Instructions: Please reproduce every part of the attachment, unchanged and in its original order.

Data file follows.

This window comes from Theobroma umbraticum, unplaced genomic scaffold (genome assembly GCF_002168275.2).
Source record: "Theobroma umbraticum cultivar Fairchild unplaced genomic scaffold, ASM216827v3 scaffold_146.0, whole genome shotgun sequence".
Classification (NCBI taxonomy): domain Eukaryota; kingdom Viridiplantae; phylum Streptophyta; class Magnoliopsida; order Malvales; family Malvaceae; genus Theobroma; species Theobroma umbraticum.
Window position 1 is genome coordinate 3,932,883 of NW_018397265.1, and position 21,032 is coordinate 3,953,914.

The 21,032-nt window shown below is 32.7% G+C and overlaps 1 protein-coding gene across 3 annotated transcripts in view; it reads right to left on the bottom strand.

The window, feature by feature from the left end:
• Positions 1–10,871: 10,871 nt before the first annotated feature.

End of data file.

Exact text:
This window comes from Theobroma umbraticum, unplaced genomic scaffold (genome assembly GCF_002168275.2).
Source record: "Theobroma umbraticum cultivar Fairchild unplaced genomic scaffold, ASM216827v3 scaffold_146.0, whole genome shotgun sequence".
Classification (NCBI taxonomy): domain Eukaryota; kingdom Viridiplantae; phylum Streptophyta; class Magnoliopsida; order Malvales; family Malvaceae; genus Theobroma; species Theobroma umbraticum.
Window position 1 is genome coordinate 3,932,883 of NW_018397265.1, and position 21,032 is coordinate 3,953,914.

The 21,032-nt window shown below is 32.7% G+C and overlaps 1 protein-coding gene across 3 annotated transcripts in view; it reads right to left on the bottom strand.

The window, feature by feature from the left end:
• Positions 1–10,871: 10,871 nt before the first annotated feature.